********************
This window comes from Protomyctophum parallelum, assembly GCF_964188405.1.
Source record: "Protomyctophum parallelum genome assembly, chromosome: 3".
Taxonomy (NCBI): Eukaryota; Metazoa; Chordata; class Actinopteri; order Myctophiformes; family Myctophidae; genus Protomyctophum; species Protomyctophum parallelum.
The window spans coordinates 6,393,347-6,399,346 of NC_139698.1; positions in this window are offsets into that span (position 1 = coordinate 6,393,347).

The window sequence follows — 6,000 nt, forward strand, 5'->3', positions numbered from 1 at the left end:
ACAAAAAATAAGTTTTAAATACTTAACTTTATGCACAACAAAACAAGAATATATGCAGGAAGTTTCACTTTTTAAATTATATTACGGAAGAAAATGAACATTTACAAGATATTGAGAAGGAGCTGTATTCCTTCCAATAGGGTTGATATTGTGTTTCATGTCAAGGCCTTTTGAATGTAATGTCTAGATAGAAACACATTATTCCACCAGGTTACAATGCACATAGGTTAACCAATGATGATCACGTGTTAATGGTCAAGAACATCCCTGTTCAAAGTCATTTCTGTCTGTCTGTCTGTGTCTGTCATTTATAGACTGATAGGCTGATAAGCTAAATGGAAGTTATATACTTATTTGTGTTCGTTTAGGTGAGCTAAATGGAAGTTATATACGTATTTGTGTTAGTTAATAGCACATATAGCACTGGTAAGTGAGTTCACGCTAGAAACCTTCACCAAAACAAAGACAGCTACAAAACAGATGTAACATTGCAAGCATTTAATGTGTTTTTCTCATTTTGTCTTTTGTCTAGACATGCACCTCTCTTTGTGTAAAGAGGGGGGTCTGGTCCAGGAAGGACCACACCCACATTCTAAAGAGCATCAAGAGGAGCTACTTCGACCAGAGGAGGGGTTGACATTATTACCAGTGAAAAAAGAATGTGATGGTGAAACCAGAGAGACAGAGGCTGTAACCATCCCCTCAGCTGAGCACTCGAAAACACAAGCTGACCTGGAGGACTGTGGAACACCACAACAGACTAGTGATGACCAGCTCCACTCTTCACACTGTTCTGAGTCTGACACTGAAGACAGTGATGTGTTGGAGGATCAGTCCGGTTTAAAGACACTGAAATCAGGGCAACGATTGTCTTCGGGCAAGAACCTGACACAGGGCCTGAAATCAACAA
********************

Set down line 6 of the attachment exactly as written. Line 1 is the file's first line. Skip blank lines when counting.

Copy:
ACAAAAAATAAGTTTTAAATACTTAACTTTATGCACAACAAAACAAGAATATATGCAGGAAGTTTCACTTTTTAAATTATATTACGGAAGAAAATGAACATTTACAAGATATTGAGAAGGAGCTGTATTCCTTCCAATAGGGTTGATATTGTGTTTCATGTCAAGGCCTTTTGAATGTAATGTCTAGATAGAAACACATTATTCCACCAGGTTACAATGCACATAGGTTAACCAATGATGATCACGTGTTAATGGTCAAGAACATCCCTGTTCAAAGTCATTTCTGTCTGTCTGTCTGTGTCTGTCATTTATAGACTGATAGGCTGATAAGCTAAATGGAAGTTATATACTTATTTGTGTTCGTTTAGGTGAGCTAAATGGAAGTTATATACGTATTTGTGTTAGTTAATAGCACATATAGCACTGGTAAGTGAGTTCACGCTAGAAACCTTCACCAAAACAAAGACAGCTACAAAACAGATGTAACATTGCAAGCATTTAATGTGTTTTTCTCATTTTGTCTTTTGTCTAGACATGCACCTCTCTTTGTGTAAAGAGGGGGGTCTGGTCCAGGAAGGACCACACCCACATTCTAAAGAGCATCAAGAGGAGCTACTTCGACCAGAGGAGGGGTTGACATTATTACCAGTGAAAAAAGAATGTGATGGTGAAACCAGAGAGACAGAGGCTGTAACCATCCCCTCAGCTGAGCACTCGAAAACACAAGCTGACCTGGAGGACTGTGGAACACCACAACAGACTAGTGATGACCAGCTCCACTCTTCACACTGTTCTGAGTCTGACACTGAAGACAGTGATGTGTTGGAGGATCAGTCCGGTTTAAAGACACTGAAATCAGGGCAACGATTGTCTTCGGGCAAGAACCTGACACAGGGCCTGAAATCAACAA